Week of December 24, 2003

The scandal of Democracy Now: Mike Seely's article on the debacle at KDHX left out one of the most critical elements: the marginalizing of Amy Goodman's Democracy Now. Last winter KDHX began broadcasting this program live from New York at 8 a.m.: prime drive-time. Then sometime in August, the station moved the program to the far less desirable time of 6 a.m. Not only that; KDHX further degraded the status of the program by broadcasting the previous day's show. Yesterday's news and yesterday's commentary.

The explanation? A technical problem, soon to be resolved. The promise? The show would soon be moved to prime evening time. The absurdity? According to a manager, it really didn't matter if people heard yesterday's program -- most of the show was just like a magazine article that could be read at any time. It didn't matter that I and many others had contributed to KDHX because of this program. We could have our donations back if we didn't like the new format, we were told.

Democracy Now is one of the few news programs not controlled by the corporate media. Amy Goodman reports news that most of the mainstream media does not cover. In addition, she presents discussions of both sides of vital issues. For example, this week the show featured Lauri Fitz-Pegado, who ran the Kuwaiti public relations campaign for Hill and Knowlton during the build-up to the first Persian Gulf War, and John Stauber, author of Weapons of Mass Deception. They hold strongly opposing viewpoints and analyses of the controversial testimony given by the fifteen-year-old daughter of the Kuwaiti ambassador to the United Sates. The testimony concerned the alleged Iraqi atrocity of pulling babies out of incubators and leaving them to die on the floor. Ms. Fitz-Pegado and Mr. Stauber disagreed on the validity of the young girl's report, which had helped convince many Americans that the war was justified.

Where else does an audience have a chance to hear a debate like this? How are the American people going to learn the truth unless they have many more facts than are presented to them in sound bites by the mainstream media? Shouldn't such a program be made available to as wide an audience as possible?
Margaret P. Gilleo

Union Do's
"Labor" pain: The St. Louis Liaison Committee of Actors' Equity Association (AEA) would like to thank Mathew Everett for his article, "Hard Labor," in the December 3 RFT. While we don't consider AEA membership an obstacle, we know all too well the difficulties facing us in St. Louis and appreciate the exposure of issues affecting union professional actors. However, the article did contain some incorrect information that does not present a fully accurate picture of the AEA actor in St. Louis, and we would like to make some clarifications.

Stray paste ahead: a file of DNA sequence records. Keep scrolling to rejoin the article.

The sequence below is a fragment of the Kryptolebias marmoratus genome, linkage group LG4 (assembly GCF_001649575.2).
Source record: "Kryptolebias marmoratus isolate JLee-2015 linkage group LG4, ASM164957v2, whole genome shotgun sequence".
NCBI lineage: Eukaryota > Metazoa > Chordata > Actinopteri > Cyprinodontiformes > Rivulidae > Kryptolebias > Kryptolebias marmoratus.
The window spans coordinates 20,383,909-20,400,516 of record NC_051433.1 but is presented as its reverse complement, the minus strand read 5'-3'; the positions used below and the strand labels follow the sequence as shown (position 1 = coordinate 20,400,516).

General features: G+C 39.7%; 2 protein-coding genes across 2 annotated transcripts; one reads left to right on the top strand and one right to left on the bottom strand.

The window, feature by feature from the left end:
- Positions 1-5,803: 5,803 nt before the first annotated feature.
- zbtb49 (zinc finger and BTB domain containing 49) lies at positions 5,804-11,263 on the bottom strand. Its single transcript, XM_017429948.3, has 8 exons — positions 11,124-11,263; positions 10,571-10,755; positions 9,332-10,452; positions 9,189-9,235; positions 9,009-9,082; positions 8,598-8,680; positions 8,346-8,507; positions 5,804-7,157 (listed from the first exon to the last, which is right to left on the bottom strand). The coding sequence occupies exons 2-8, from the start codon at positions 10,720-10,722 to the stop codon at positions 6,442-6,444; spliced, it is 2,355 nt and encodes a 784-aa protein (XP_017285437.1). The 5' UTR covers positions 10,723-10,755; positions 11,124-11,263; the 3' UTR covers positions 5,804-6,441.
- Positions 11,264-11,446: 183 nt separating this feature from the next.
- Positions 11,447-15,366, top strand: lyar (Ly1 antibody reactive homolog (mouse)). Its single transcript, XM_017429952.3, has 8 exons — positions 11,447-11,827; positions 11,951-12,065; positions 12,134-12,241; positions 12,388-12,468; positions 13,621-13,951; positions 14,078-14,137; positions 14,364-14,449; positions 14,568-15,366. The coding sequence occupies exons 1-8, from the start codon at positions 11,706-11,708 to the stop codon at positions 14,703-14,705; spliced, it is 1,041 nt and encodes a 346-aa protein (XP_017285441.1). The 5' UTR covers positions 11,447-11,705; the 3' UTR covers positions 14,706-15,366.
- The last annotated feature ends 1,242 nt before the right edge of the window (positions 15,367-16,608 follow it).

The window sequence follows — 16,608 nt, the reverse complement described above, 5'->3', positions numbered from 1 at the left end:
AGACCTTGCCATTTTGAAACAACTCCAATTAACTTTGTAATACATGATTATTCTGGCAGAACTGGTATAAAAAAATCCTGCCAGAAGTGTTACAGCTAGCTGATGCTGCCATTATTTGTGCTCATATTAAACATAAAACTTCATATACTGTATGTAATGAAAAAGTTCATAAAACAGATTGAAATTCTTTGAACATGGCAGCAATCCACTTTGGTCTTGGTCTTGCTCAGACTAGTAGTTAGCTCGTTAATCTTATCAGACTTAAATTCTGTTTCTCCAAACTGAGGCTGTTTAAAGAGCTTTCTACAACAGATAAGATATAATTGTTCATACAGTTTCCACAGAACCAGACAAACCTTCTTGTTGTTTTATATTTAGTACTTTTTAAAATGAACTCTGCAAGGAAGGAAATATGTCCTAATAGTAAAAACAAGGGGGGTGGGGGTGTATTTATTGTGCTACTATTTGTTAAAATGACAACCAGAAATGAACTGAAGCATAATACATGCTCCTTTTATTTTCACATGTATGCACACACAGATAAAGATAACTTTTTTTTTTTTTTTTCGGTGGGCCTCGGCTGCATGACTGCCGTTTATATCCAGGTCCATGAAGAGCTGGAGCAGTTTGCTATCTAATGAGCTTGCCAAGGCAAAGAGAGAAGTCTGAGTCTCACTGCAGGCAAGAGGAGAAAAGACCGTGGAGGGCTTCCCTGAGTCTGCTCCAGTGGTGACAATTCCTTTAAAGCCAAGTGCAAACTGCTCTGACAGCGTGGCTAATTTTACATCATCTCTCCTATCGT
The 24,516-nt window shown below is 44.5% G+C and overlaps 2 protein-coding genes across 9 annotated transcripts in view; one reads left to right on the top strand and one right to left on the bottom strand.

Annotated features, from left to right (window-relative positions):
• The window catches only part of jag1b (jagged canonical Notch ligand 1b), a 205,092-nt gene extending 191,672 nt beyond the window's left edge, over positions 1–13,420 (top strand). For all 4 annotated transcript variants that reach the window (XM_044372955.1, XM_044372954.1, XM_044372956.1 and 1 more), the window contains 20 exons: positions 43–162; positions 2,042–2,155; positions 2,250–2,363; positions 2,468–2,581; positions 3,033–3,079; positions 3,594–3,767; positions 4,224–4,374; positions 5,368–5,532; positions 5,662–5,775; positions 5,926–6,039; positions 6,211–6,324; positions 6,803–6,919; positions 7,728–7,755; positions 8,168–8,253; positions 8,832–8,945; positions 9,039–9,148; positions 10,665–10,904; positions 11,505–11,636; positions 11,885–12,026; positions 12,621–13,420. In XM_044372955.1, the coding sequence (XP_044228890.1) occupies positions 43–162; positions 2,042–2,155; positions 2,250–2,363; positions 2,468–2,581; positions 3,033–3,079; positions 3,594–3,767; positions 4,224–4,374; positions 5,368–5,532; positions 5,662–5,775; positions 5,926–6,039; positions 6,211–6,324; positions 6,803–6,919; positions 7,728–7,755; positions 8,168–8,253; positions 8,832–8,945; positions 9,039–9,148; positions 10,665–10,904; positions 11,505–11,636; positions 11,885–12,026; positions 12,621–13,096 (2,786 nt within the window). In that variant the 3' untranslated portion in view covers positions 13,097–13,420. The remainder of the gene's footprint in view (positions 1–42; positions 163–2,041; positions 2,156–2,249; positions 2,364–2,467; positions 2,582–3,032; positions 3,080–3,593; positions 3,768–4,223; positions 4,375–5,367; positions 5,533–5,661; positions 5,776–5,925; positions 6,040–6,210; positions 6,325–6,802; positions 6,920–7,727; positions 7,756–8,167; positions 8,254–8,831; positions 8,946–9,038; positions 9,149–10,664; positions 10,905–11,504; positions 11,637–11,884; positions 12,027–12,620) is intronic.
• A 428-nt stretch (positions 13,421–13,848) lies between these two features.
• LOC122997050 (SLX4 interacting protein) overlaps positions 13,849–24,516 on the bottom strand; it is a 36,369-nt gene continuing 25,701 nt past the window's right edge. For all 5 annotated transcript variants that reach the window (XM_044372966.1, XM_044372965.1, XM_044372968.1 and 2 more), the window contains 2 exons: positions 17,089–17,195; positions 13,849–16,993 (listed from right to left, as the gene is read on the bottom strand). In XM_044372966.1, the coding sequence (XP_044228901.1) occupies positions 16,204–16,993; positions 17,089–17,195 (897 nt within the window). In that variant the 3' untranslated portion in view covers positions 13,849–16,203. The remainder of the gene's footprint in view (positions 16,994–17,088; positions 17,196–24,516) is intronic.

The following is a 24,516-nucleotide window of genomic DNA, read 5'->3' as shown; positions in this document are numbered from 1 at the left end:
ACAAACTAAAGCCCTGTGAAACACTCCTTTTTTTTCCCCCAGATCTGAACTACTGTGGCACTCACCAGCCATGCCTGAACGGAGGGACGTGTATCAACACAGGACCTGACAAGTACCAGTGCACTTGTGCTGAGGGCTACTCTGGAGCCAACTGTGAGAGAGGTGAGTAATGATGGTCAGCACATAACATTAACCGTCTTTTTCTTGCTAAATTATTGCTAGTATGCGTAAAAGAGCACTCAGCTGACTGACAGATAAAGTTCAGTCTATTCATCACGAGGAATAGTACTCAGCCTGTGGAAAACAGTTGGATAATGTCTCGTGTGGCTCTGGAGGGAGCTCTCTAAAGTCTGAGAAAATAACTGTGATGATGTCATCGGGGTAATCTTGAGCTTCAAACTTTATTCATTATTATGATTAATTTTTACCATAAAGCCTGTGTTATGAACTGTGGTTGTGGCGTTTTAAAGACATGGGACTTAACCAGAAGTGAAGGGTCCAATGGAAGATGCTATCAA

To begin, Actors' Equity Association is a national union and as such, does not have local chapters. As of November 1 the annual dues are $118 per year, plus 2 percent working dues deducted from any pay the actor receives. Once actors join the union, they are still free to work for any company as long as the company signs an appropriate contract with the actor, such as the special-appearance or guest-artist contracts. Also, the official list from Actors' Equity shows over 230 AEA members in the St. Louis area, not 180.

The Rep is not an Equity-only company. The Rep uses students from the Webster Conservatory and has allowances for non-Equity actors in its productions, as do the St. Louis Black Repertory Company and Historyonics, based on cast size and the ratios in their particular contract. Additionally, the statement "only 24 of the Rep's 93 contracts were offered to St. Louis actors" may not accurately reflect the use of AEA members. While we don't know the origins of these statistics, they may include students and local non-Equity actors.

The comment that "several of the smaller commercial companies -- including HotHouse Theatre, City Theatre, Stages St. Louis, (Mostly) Harmless, New Jewish Theatre and St. Louis Shakespeare -- offer, between them, about twenty Equity roles every year" is inaccurate. Stages St. Louis should not be included in this list, as all the other companies listed are non-contract theaters. Stages is a full Equity company, which hires the second-most local professionals under Equity contracts (just behind the Muny) every year. Even so, they too are allowed a number of non-Equity performers in their cast for each show, once again dependent upon the cast size and the ratio allowed in their contract.

The $1,300 per week figure is close to the current Broadway minimum weekly salary and is not indicative of actual pay for local actors. In St. Louis the minimum AEA rates range from $150 per week to approximately $711 per week at the Rep for their main-stage productions.

It is encouraging to read that Scott Miller would love to work with some of the "terrific Equity actors in town." However, his point that "[t]o hire Equity actors, we'd have to pay them six to ten times what we're paying actors now" underscores the amount that these "professional" theaters are paying the non-union actors. While $150 a week would not be considered a "living" wage, nonetheless it is admittedly a great deal more than the $15 to $25 a week which, according to his statement, we deduce Miller is paying the individuals of his non-Equity casts. AEA is doing all it can to help these smaller, non-contract theaters achieve their goals by allowing limited use of AEA members to bolster the seasons where needed. The creation of the Special Appearance Agreement was designed as a concession to the lowest-tier Equity Small Professional Theatre Contract, to allow AEA members to pursue work with these companies.

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